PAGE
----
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Job xix. 25, 26, 27.
I Know, That My Redeemer Liveth, And That He Shall Stand At The Latterdayuponthe Earth: And Though After My Skin Worms Destroy This Body, Yet In My Flesh Shall I See God: Whom I Shall See For Myself And Mine Eyes Shall Behold And Not AnoTHER.
THAT the bodies of all the dead of all generations, from the beginning to the end of the world, should again be organized out of the confused mass of matter, into which they are resolved, and appear together in otic vast assembly, to undergo a strict aad impartial review of their former actions; is a conception, not to be formed without amazement. But such are the discoveries of revelation. Every one must again in his fe/h, as the text expresses it, fee God. When the purposes of this perishable world are at an end, when matter has served the various transmutations necessary to the continuance of this earth for its allotted period; then the same Divine Power, which originally created matter, and out of it fitted to every soul such bodies as were necessary for our present existence, will raise up spiritual bodies to prepare us for a perfecter state.
Those men, who deny such a restoration, (to use the words of awful authority) neither know the scriptures, nor the power*of God. Mat. xxii. 29. r
It was the belief of patriarchs and
good men in every age: they confejjed
themselves (as St. Paul assures us,) to be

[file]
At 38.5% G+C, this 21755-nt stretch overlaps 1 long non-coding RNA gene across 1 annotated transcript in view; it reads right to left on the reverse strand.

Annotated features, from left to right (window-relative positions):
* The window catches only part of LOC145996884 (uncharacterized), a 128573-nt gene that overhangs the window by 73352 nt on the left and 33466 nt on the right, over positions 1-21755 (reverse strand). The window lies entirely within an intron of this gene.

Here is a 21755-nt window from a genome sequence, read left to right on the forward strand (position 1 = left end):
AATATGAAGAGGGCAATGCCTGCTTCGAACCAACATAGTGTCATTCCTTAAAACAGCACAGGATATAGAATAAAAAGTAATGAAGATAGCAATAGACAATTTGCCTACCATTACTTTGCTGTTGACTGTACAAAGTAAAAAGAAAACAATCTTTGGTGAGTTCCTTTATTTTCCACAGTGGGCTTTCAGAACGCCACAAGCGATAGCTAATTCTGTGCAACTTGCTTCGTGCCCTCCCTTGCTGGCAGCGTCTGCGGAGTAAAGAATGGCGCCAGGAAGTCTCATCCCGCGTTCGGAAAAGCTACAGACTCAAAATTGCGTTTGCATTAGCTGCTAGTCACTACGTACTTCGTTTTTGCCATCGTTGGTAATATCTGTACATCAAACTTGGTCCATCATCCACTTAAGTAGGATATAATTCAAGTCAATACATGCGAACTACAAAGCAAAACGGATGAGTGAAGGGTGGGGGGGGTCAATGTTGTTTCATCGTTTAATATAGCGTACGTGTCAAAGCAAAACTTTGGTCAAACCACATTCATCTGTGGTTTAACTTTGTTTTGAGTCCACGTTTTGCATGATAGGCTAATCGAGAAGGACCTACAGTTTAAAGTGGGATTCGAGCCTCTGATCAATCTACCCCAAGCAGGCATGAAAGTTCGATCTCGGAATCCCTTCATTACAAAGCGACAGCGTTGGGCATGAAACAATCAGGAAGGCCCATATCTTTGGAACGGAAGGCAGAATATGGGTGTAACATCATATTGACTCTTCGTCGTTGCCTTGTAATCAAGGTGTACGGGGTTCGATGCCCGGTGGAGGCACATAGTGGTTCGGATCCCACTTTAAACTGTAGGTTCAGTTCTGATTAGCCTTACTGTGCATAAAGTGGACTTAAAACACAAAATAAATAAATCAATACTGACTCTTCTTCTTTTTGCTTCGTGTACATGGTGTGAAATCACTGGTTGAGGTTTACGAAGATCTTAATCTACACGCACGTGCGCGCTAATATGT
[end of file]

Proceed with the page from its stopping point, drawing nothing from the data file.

pilgrims and sir angers in the earthy and
sought a better country. Heb. xi. i3.
Nor was this belief confined to the Mosaic revelation: it was the religion of the Gentiles, till corruption banished their better notions. Even Job,* the Idumœan, we see here, professes this belief, and supports his heavy afflictions under its comfortable influence.
I. And why Jhould it be thought a thing incredible with you, that God Jhould raise the deads An artist, it is easy to conceive, can sooner restore a disjointed machine, especially if it be of his own construction, than originally design and finish it. The power, which forms man, must, by parity of reasoning, be equally able to restore his mouldered frame. Nay, it requires a greater exertion of Divine Power—(though indeed to omnipotence all things are equally easy—but to our apprehensions it should
* That the text means not the venerable sufferer's restoration to his former prosperity (as some have weakly imagined) but a real and proper resurrection, is solidly proved by Bishop Sherlock. Disc, on Proph. Dissert. z.